“I support her decision,” says Sister Maureen Fiedler, founder of Catholics Speak Out (CSO), “but our [WOC] work is not finished.” The women’s ordination camp is careful to present a public image of solidarity, although it has split into several camps. Some dismiss the Ramerman ordination as a sellout of the movement. They fear that the Church will simply outwait those who claim a priestly vocation, until frustration sends them to schismatic churches or to a Protestant congregation.
Elizabeth Schussler Fiorenza, on the other hand, no longer values ordination—male or female. In her view, all ordination is subordination that simply continues the oppression and division brought about by clericalism.
Sister Fiedler “understands and agrees” with Fiorenza’s point but feels that the first step toward a “discipleship of equals” is the ordination of women. John Wijngaards “totally disagree[s]” with Fiorenza: “The sacramental dimension is critical. Jesus remains with us through the sacraments. Ordination means a person is specially deputed to serve…. It is a calling of the Holy Spirit and should be maintained.”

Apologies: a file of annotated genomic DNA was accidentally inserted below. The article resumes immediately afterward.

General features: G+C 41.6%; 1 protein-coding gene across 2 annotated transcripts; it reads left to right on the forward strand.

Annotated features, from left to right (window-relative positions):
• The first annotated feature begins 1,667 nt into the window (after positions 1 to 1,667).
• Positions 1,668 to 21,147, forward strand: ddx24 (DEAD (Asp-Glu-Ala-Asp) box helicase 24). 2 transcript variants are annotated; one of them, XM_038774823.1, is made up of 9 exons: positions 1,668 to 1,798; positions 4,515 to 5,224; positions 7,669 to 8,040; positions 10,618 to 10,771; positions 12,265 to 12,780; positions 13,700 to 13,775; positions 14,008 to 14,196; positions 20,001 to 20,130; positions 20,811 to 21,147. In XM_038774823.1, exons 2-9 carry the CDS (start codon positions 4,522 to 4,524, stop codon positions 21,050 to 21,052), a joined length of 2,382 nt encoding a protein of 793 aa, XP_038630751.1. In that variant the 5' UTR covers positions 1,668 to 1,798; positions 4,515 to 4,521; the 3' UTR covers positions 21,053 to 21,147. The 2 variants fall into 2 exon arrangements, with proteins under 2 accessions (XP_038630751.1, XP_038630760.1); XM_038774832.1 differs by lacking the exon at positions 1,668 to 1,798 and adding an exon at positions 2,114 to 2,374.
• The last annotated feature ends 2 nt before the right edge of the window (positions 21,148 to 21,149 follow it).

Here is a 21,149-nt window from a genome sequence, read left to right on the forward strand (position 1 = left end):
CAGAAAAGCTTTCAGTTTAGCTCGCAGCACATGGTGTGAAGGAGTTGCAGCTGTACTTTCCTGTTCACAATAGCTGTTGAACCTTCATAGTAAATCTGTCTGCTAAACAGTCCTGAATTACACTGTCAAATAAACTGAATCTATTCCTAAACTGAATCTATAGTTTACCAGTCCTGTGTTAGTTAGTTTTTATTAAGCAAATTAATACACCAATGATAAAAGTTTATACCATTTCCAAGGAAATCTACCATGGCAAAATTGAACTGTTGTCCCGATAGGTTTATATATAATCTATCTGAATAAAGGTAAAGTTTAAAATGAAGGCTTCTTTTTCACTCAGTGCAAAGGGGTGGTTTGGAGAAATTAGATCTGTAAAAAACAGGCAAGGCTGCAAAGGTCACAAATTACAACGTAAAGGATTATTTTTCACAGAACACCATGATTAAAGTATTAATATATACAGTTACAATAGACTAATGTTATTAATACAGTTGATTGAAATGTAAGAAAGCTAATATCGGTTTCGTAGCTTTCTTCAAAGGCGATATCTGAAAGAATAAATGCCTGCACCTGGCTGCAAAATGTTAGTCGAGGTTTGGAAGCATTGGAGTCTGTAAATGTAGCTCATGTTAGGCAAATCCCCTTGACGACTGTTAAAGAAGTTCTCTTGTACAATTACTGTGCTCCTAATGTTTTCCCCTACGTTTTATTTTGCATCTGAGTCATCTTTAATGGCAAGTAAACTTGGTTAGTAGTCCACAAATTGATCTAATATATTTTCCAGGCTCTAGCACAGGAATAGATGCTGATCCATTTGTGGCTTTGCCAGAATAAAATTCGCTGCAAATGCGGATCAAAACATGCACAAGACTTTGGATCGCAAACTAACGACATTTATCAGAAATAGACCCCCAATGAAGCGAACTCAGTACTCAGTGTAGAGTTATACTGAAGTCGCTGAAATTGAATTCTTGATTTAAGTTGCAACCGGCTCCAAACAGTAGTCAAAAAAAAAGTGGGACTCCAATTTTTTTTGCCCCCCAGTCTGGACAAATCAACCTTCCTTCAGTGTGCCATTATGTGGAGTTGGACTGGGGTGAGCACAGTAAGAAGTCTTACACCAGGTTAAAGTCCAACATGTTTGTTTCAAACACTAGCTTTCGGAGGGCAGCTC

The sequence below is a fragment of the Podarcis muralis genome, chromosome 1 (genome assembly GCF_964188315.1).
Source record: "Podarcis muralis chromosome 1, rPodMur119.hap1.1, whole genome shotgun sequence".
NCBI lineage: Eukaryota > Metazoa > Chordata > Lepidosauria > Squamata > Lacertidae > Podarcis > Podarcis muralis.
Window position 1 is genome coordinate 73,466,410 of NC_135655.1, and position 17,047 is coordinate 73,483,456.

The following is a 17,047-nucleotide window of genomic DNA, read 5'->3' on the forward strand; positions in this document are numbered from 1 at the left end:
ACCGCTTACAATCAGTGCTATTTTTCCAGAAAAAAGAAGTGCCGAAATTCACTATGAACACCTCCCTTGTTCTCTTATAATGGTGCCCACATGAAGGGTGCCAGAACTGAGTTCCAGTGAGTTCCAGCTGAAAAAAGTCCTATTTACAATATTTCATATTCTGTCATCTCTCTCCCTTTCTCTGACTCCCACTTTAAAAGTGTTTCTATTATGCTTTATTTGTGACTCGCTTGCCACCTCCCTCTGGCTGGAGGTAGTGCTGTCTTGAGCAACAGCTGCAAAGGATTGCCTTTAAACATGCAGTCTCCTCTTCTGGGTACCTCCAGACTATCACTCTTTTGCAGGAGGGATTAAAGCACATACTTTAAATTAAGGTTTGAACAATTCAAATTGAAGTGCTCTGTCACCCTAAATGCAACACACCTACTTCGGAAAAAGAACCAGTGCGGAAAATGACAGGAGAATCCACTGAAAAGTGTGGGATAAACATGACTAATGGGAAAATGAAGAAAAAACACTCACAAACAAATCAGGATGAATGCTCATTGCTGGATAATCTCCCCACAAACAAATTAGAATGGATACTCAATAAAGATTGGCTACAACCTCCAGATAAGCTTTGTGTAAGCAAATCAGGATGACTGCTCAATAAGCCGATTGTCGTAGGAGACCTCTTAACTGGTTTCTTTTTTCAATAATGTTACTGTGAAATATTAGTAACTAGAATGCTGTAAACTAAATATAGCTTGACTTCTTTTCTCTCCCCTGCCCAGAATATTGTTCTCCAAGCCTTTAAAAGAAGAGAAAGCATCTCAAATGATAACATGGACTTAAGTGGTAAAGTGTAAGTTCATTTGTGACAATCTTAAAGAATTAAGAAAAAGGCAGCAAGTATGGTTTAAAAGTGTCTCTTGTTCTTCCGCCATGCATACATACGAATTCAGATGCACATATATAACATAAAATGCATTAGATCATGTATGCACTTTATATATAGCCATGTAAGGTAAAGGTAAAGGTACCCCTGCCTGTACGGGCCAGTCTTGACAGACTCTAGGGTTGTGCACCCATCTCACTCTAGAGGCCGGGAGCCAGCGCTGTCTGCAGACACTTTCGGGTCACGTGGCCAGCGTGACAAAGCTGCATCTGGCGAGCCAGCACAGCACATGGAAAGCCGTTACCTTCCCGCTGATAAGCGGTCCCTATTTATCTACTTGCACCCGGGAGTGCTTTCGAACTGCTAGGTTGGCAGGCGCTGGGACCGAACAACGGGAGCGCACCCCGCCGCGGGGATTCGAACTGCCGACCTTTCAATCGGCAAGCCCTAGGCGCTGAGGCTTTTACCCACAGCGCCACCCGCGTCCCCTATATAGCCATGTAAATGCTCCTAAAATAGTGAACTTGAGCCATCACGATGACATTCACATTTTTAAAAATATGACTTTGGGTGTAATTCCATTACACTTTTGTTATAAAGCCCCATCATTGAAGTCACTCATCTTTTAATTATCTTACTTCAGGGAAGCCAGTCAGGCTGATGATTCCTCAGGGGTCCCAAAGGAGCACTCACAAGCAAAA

Donna Steichen, author of Ungodly Rage: The Hidden Face of Catholic Feminism, is skeptical of the motivations of the women’s ordination movement. “Note that neither the Schussler Fiorenza camp nor the Fiedler camp gives the slightest indication of a desire to serve Christ’s Church in the priesthood. Both clearly indicate that they see ordination only as a symbol of equality or as a key to power. Of the two, Schussler Fiorenza is being more honest. In truth, neither camp intends for a moment to promise obedience to anyone, certainly not to a bishop,” Steichen says.
Helen Hull Hitchcock, founder and director of Women for Faith and Family, an orthodox educational organization faithful to the magisterium, says, “The feminists want an androgynous, gender-blind society…. You notice that they are opposite the Church on all other issues of sexual morality: celibacy, contraception, divorce, abortion, homosexuality. They say they stay in the Church because they love her, but it is the kiss of Judas.”
The Word From Rome